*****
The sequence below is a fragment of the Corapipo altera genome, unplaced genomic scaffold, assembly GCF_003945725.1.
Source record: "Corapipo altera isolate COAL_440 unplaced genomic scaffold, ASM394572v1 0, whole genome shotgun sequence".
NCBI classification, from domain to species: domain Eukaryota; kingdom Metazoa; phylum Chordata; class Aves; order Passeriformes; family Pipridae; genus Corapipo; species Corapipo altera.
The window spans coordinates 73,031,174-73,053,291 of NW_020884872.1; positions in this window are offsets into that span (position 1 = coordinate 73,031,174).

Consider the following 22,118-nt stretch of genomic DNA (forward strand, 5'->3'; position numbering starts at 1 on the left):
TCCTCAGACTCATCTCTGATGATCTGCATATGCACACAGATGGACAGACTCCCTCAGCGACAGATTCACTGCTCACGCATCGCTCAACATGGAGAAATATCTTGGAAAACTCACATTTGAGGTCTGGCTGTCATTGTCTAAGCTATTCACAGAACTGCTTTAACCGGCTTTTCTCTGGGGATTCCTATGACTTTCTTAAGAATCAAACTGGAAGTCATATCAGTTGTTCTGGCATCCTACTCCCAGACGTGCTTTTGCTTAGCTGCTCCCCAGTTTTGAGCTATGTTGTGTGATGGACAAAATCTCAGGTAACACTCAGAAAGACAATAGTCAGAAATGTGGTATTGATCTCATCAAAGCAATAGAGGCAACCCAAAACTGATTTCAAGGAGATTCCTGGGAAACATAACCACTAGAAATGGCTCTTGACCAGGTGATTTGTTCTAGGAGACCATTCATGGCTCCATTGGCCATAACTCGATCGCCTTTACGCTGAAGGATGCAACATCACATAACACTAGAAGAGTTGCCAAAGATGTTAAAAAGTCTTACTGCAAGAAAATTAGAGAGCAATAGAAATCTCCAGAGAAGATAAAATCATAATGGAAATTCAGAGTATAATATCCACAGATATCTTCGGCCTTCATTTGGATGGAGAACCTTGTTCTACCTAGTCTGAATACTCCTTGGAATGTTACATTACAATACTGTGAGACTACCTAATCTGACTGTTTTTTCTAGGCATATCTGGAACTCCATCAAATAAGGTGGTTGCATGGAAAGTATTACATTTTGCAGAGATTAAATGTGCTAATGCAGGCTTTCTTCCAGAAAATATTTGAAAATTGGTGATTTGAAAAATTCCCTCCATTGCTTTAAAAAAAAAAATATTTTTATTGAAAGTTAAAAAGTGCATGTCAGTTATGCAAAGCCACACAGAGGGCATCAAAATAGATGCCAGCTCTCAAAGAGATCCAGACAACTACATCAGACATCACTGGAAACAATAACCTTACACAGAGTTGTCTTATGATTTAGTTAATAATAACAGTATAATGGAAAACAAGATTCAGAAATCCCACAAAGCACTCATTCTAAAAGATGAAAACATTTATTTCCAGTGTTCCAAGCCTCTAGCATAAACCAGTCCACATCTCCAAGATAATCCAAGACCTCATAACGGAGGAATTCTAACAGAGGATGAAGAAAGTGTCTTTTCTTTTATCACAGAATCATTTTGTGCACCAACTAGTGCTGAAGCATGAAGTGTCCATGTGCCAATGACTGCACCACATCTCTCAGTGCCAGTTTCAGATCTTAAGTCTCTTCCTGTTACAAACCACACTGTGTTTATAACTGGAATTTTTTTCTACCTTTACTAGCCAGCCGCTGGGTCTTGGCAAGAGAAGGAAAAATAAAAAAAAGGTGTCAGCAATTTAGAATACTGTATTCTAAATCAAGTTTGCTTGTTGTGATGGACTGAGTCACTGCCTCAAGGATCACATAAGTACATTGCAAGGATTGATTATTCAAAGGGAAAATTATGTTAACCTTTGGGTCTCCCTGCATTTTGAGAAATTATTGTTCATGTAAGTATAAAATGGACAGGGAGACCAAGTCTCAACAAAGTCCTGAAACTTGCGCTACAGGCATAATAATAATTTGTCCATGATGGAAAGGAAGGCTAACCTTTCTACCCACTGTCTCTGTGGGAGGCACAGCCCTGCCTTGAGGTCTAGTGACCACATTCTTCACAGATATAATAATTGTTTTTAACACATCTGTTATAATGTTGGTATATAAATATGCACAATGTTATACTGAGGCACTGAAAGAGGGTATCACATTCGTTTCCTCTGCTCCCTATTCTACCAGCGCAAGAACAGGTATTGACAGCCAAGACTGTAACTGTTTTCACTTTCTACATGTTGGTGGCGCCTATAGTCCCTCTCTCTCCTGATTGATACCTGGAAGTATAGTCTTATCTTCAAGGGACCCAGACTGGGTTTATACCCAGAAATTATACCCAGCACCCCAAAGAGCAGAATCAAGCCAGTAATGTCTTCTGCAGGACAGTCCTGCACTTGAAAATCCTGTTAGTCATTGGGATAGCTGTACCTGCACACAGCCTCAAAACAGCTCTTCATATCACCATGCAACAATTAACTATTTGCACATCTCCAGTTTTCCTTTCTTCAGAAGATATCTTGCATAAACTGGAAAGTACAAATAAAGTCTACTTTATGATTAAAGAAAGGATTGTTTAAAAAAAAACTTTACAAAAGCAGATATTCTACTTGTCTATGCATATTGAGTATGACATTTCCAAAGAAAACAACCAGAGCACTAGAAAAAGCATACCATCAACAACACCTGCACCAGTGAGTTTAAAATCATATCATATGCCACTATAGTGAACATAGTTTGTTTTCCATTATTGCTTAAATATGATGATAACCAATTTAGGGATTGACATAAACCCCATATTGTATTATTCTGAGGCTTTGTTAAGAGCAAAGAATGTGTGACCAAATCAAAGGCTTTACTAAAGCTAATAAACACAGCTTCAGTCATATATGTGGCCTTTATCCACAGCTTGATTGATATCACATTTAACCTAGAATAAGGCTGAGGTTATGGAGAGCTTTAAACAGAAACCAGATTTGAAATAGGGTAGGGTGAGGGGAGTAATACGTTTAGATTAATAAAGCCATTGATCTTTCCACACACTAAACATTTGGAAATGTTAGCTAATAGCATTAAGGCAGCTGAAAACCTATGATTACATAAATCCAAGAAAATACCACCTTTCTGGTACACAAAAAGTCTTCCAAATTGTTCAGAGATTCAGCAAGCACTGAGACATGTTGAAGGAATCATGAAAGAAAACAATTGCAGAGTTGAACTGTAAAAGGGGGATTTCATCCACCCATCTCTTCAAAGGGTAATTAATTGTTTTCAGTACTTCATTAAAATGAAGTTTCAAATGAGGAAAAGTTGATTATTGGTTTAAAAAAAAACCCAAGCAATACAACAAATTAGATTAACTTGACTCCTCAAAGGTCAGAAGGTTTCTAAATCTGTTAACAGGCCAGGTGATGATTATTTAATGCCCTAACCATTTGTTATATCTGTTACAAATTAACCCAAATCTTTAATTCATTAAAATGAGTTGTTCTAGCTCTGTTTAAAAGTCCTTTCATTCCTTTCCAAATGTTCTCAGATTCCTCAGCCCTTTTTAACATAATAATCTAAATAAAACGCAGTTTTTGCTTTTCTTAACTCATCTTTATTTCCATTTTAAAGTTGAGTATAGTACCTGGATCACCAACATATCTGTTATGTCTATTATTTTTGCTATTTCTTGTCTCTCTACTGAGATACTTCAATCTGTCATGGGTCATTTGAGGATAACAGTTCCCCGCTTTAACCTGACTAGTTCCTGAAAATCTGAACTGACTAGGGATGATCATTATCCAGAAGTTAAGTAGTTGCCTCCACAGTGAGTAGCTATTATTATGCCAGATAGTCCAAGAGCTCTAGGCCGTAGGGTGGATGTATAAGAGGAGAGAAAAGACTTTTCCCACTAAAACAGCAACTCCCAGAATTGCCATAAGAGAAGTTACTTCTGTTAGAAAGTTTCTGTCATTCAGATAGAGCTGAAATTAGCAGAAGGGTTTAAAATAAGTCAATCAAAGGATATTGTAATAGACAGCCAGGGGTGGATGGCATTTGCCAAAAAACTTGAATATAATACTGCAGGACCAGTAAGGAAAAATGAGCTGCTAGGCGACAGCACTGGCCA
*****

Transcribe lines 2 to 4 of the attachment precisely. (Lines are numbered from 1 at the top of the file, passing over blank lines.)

Source record: "Corapipo altera isolate COAL_440 unplaced genomic scaffold, ASM394572v1 0, whole genome shotgun sequence".
NCBI classification, from domain to species: domain Eukaryota; kingdom Metazoa; phylum Chordata; class Aves; order Passeriformes; family Pipridae; genus Corapipo; species Corapipo altera.
The window spans coordinates 73,031,174-73,053,291 of NW_020884872.1; positions in this window are offsets into that span (position 1 = coordinate 73,031,174).